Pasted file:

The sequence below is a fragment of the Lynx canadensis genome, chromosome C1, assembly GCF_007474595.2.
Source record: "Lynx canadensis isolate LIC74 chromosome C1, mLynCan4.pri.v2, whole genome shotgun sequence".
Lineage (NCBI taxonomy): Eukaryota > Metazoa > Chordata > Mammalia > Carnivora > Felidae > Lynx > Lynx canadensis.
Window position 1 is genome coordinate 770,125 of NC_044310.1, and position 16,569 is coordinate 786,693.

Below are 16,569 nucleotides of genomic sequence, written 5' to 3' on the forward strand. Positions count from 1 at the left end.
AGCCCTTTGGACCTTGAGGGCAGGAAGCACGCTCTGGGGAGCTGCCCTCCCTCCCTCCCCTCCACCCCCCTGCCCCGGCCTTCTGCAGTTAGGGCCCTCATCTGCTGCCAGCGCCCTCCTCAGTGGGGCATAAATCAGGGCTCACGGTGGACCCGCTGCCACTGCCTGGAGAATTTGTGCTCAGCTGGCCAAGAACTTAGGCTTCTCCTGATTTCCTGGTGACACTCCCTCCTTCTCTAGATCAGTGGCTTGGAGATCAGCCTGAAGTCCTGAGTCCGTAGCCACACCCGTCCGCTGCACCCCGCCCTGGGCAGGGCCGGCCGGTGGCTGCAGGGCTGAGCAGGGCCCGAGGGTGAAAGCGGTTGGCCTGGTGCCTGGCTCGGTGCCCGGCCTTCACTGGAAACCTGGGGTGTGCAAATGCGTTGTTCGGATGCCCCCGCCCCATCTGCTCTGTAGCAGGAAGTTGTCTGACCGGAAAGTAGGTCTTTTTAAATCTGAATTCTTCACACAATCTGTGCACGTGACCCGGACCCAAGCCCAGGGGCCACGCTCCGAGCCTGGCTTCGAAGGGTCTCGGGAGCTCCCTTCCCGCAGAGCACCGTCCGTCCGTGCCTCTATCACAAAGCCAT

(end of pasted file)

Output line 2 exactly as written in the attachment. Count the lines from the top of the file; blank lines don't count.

Source record: "Lynx canadensis isolate LIC74 chromosome C1, mLynCan4.pri.v2, whole genome shotgun sequence".